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Impact of an Aging Population on the Economy

An aging population is a situation where the proportion of older people is increasing at a higher rate than younger people—the aging population results from people living longer (more extended life expectancy, and having fewer children (birth rate decline). According to Borsch (2008), life expectancy increases due to an improved lifestyle, including access to a good diet, exercise, and quality health care. A decline in birth rate is influenced by factors such as availability, education, and effectiveness of contraceptives, the rising cost of living affecting people to have children and how many, and changing social attitudes and lifestyles, for example, people choosing not to have children (Martin, 2008). it has left the population with a decline in the younger generation.

An aging population’s social and economic implications have become evident in industrialized countries. The aging population is increasing in North America, Western Europe, and Japan (Haper, 2006). As a result, economists face a series of interconnected challenges, including a decline in the working-age population, increased healthcare expenditures, and changing demand drivers within the economy.

The main impact of an aging population is stagnant economic growth due to a lack of younger, diligent, and energetic workers. For example, Japan, the most populated country, is facing an aging population (Watanabe, 2016). As a result of these challenges, industries are forced to scale down their production or relocate their activities to other countries where they can access the workforce required to continue production (Muramatsu & Akiyama, 2011). Other sectors are forced to narrow their presentation because they do not have access to a younger workforce, who may do the work better than the older employees. As the young workers’ gap shrinks, it becomes challenging to have enough taxpayers, the primary source of income, to develop and grow the economy. Additionally, a shortage of younger workers causes technical innovation to decline. To curb this challenge, countries look into immigration to keep their labor force afloat.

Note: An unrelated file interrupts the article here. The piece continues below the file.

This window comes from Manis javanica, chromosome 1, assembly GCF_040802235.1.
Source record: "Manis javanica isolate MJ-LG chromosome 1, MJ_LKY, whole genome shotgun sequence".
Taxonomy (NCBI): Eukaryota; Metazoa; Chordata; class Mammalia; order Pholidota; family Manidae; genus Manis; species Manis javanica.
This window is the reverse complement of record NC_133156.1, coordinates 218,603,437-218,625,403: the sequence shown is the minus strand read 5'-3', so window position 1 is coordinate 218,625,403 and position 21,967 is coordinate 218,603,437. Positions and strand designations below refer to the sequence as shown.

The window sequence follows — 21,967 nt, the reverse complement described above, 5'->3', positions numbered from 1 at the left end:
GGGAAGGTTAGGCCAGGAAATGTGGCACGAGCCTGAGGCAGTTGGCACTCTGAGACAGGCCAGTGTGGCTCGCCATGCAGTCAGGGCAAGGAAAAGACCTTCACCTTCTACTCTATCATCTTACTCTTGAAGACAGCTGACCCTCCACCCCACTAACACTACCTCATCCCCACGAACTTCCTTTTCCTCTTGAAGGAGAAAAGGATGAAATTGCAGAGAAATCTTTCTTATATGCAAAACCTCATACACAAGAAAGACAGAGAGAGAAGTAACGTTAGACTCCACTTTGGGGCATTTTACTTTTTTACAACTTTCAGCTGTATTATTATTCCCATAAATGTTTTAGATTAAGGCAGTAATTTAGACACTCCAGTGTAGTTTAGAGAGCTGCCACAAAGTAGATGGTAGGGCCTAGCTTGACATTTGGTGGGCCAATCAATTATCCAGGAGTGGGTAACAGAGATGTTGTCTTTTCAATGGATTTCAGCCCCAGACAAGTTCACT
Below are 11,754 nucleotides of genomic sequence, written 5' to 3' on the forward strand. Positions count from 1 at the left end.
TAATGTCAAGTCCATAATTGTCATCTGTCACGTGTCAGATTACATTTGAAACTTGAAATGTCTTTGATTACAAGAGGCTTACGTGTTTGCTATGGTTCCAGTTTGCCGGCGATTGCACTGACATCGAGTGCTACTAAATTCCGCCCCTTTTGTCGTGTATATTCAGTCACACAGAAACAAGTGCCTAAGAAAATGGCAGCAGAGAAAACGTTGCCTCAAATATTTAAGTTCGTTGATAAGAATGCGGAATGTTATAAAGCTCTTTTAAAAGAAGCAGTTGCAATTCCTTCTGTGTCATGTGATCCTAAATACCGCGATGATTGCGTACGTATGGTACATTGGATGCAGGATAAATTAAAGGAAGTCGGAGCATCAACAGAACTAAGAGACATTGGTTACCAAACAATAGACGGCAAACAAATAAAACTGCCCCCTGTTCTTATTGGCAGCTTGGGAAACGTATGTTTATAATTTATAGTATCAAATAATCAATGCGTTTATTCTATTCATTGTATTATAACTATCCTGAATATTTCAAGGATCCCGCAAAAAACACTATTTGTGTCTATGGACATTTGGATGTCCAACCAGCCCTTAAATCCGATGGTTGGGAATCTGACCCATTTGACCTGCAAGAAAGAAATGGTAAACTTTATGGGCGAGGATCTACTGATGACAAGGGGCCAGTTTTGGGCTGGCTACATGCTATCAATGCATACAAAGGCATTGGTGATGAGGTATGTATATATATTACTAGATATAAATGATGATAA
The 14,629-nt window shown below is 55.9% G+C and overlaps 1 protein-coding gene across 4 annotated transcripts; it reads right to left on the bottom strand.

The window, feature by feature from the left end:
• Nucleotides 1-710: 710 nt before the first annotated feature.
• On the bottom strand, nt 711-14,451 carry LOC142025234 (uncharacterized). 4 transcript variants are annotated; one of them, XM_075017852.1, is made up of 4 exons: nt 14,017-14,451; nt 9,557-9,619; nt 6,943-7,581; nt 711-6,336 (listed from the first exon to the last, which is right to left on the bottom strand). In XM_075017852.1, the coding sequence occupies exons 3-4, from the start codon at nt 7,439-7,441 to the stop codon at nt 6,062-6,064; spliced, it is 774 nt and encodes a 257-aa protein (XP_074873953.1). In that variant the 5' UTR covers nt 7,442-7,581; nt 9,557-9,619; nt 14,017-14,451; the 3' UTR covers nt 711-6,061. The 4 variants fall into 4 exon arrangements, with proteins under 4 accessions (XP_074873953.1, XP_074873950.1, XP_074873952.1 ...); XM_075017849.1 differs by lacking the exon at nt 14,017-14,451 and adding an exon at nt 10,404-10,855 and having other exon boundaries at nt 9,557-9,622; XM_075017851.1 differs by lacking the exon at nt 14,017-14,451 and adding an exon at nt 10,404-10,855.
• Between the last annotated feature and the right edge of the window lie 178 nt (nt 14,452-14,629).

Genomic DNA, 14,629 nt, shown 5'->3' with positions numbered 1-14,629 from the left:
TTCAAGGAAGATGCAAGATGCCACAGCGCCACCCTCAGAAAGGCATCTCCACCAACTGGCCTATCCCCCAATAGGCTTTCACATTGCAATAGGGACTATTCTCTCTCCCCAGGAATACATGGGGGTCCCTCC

There are different demand drivers in an economy with a large share of aging people in the population. For example, an aging population tends to have an increased demand for healthcare services. Economies are challenged to shift to markets driven by goods and services linked to older people (Haper et al., 2006). Consequently, there is lower consumer demand, thus threatening economic growth. Older people tend to save more but spend less on consumer goods; therefore, the consumer market is severely affected.

The need for countries with aging populations to allocate money and resources to their healthcare systems is paramount in response to the increased demand for healthcare services from the older population. It includes giving free or cheaper medical care and providing health facilities with resources to stabilize the demand. It calls for a large share of the gross domestic product, which is also facing the challenge of production due to the aging population (Arnott & Chaves, 2012). All these become cost escalators, affecting the economy negatively because there is a minimal force to balance the same.

In conclusion, the aging population has continued to challenge the modern economy. The governments are forced to spend vast sums of money trying to find a solution to these negative implications on the economy. Possible solutions to these shortcomings include pushing the elderly to continue participating in production activities and improving their living standards. Immigration of experienced workers from other countries helps fill the labor market void, thus enhancing production continuity.


Arnott, R. D., & Chaves, D. B. (2012). Demographic changes, financial markets, and the economy. Financial Analysts Journal, 68(1), 23-46.

Börsch-Supan, A. H. (2008). The impact of global aging on labor, product, and capital markets. Population and Development Review, 34, 52-77.

Harper, S., Khan, H. T., Saxena, A., & Leeson, G. (2006). Attitudes and practices of employers towards aging workers: Evidence from a global survey on the future of retirement. Aging horizons, 5, 31-41.

Muramatsu, N., & Akiyama, H. (2011). Japan: super-aging society preparing for the Future. The Gerontologist, 51(4), 425-432.

Watanabe, M. (2016). new religions, depopulation, and the aging population. Journal Of Religion in Japan5(2-3), 263-305.


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